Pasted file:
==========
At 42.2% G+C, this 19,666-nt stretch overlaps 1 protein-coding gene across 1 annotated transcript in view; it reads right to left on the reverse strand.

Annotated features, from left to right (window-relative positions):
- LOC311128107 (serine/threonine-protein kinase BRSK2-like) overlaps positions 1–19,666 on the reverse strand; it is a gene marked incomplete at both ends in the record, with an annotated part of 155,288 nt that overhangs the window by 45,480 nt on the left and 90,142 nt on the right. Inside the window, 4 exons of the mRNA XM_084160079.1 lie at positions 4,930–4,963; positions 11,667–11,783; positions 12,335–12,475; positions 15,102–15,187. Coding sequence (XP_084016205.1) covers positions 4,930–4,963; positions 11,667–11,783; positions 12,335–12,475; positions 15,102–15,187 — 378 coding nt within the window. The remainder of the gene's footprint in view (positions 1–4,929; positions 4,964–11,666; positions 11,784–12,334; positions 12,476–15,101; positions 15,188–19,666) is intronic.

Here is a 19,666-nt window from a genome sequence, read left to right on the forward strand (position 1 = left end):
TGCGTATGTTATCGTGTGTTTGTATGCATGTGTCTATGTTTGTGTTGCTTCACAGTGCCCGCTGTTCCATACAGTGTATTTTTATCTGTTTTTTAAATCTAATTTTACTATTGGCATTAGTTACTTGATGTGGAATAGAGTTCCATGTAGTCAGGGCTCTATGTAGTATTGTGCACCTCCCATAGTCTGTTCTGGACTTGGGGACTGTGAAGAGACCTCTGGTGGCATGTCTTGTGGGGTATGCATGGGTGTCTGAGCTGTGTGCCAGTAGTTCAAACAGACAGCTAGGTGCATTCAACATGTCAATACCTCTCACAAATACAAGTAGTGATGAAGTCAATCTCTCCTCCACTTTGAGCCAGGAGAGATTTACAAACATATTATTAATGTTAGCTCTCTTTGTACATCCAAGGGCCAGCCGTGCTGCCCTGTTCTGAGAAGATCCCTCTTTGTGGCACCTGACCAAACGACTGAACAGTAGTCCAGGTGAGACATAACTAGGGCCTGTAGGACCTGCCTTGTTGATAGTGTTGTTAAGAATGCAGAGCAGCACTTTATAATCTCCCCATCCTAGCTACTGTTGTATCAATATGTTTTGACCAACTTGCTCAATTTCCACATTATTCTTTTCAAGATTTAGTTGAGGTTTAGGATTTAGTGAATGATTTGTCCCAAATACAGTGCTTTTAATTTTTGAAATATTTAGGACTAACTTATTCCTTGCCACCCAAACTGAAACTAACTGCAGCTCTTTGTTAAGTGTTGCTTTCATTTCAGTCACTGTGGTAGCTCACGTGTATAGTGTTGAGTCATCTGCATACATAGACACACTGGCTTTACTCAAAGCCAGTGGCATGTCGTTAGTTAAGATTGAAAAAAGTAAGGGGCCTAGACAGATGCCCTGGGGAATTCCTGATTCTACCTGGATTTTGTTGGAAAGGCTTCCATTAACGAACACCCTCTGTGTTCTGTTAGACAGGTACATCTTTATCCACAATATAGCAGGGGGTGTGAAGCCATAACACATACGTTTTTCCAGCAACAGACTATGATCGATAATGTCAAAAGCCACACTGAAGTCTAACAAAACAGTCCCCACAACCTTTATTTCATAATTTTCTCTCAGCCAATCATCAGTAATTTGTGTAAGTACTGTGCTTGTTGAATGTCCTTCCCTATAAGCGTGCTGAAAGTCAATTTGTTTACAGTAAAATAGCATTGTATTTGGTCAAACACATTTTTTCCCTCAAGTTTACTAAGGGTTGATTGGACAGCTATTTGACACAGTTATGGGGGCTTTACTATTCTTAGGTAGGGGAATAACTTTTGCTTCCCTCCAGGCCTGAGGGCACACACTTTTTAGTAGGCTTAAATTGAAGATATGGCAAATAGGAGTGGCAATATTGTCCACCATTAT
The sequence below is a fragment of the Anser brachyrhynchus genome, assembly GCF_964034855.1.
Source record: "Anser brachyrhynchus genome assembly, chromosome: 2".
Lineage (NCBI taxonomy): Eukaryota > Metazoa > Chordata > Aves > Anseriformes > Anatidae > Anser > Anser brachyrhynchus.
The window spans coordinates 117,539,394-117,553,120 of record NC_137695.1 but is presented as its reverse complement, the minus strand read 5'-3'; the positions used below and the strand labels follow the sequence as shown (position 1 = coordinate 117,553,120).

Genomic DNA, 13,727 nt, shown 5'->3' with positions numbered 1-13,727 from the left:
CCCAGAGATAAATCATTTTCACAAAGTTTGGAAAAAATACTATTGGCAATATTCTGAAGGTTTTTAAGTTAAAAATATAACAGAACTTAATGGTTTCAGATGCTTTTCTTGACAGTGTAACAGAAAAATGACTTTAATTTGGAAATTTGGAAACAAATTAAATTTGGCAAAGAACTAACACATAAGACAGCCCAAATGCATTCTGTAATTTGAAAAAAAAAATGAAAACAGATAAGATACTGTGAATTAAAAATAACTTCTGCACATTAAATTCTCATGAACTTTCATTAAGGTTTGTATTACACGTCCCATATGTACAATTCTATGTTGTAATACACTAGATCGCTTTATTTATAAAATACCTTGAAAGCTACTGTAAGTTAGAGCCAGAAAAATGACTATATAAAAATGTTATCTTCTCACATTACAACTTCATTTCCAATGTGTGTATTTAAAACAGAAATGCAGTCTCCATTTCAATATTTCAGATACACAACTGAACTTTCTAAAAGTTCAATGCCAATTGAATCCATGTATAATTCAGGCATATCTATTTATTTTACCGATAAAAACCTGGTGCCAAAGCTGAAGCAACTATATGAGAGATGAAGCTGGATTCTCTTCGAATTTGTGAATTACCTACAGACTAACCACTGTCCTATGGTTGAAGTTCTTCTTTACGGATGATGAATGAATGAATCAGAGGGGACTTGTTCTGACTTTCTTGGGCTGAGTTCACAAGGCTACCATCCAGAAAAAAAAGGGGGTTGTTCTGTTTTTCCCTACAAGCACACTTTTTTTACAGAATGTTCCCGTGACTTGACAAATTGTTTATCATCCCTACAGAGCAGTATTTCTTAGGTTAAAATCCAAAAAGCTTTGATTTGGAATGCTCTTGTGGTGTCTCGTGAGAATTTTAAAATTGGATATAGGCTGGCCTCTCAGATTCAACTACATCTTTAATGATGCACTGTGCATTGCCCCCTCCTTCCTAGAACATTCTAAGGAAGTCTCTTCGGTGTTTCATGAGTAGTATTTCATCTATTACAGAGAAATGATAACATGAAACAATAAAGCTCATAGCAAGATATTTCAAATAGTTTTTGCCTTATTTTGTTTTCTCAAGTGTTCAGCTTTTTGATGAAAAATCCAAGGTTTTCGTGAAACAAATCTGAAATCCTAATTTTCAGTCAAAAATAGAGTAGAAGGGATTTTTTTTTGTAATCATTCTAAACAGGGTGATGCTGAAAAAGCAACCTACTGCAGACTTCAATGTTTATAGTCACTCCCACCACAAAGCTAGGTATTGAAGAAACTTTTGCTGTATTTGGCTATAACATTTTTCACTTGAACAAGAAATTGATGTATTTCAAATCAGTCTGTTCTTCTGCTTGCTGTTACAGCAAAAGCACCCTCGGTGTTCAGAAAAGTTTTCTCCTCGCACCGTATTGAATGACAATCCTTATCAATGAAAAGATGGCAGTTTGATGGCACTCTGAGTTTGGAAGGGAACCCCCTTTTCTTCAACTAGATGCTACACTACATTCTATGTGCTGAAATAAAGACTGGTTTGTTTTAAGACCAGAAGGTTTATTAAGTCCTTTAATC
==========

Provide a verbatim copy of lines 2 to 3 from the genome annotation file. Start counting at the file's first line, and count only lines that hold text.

Annotated features, from left to right (window-relative positions):
- LOC311128107 (serine/threonine-protein kinase BRSK2-like) overlaps positions 1–19,666 on the reverse strand; it is a gene marked incomplete at both ends in the record, with an annotated part of 155,288 nt that overhangs the window by 45,480 nt on the left and 90,142 nt on the right. Inside the window, 4 exons of the mRNA XM_084160079.1 lie at positions 4,930–4,963; positions 11,667–11,783; positions 12,335–12,475; positions 15,102–15,187. Coding sequence (XP_084016205.1) covers positions 4,930–4,963; positions 11,667–11,783; positions 12,335–12,475; positions 15,102–15,187 — 378 coding nt within the window. The remainder of the gene's footprint in view (positions 1–4,929; positions 4,964–11,666; positions 11,784–12,334; positions 12,476–15,101; positions 15,188–19,666) is intronic.